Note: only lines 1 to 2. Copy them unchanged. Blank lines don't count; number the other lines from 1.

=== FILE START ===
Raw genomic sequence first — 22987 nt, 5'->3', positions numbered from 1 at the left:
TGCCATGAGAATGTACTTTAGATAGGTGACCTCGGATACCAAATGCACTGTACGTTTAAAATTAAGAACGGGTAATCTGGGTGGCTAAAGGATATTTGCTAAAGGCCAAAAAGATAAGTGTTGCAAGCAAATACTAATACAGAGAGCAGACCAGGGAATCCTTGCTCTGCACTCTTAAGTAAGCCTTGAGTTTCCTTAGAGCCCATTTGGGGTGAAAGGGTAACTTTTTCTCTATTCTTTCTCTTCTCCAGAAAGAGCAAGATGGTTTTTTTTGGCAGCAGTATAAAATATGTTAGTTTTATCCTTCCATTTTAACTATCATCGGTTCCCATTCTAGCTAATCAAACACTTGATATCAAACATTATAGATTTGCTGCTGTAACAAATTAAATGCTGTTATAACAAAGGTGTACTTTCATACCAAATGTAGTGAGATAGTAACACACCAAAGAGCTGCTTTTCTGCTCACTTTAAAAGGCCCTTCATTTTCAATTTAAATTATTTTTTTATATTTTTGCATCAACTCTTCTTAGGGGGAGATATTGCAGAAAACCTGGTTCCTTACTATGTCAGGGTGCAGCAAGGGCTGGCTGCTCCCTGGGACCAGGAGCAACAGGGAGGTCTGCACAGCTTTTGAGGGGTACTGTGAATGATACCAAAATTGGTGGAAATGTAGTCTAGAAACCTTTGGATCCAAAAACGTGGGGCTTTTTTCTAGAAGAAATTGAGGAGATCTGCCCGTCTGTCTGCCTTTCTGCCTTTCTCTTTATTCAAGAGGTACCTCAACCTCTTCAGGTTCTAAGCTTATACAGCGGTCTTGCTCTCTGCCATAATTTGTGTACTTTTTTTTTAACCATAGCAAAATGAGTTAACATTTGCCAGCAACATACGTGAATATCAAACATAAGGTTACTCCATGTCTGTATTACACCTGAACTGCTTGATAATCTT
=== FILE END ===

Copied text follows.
Raw genomic sequence first — 22987 nt, 5'->3', positions numbered from 1 at the left:
TGCCATGAGAATGTACTTTAGATAGGTGACCTCGGATACCAAATGCACTGTACGTTTAAAATTAAGAACGGGTAATCTGGGTGGCTAAAGGATATTTGCTAAAGGCCAAAAAGATAAGTGTTGCAAGCAAATACTAATACAGAGAGCAGACCAGGGAATCCTTGCTCTGCACTCTTAAGTAAGCCTTGAGTTTCCTTAGAGCCCATTTGGGGTGAAAGGGTAACTTTTTCTCTATTCTTTCTCTTCTCCAGAAAGAGCAAGATGGTTTTTTTTGGCAGCAGTATAAAATATGTTAGTTTTATCCTTCCATTTTAACTATCATCGGTTCCCATTCTAGCTAATCAAACACTTGATATCAAACATTATAGATTTGCTGCTGTAACAAATTAAATGCTGTTATAACAAAGGTGTACTTTCATACCAAATGTAGTGAGATAGTAACACACCAAAGAGCTGCTTTTCTGCTCACTTTAAAAGGCCCTTCATTTTCAATTTAAATTATTTTTTTATATTTTTGCATCAACTCTTCTTAGGGGGAGATATTGCAGAAAACCTGGTTCCTTACTATGTCAGGGTGCAGCAAGGGCTGGCTGCTCCCTGGGACCAGGAGCAACAGGGAGGTCTGCACAGCTTTTGAGGGGTACTGTGAATGATACCAAAATTGGTGGAAATGTAGTCTAGAAACCTTTGGATCCAAAAACGTGGGGCTTTTTTCTAGAAGAAATTGAGGAGATCTGCCCGTCTGTCTGCCTTTCTGCCTTTCTCTTTATTCAAGAGGTACCTCAACCTCTTCAGGTTCTAAGCTTATACAGCGGTCTTGCTCTCTGCCATAATTTGTGTACTTTTTTTTTAACCATAGCAAAATGAGTTAACATTTGCCAGCAACATACGTGAATATCAAACATAAGGTTACTCCATGTCTGTATTACACCTGAACTGCTTGATAATCTT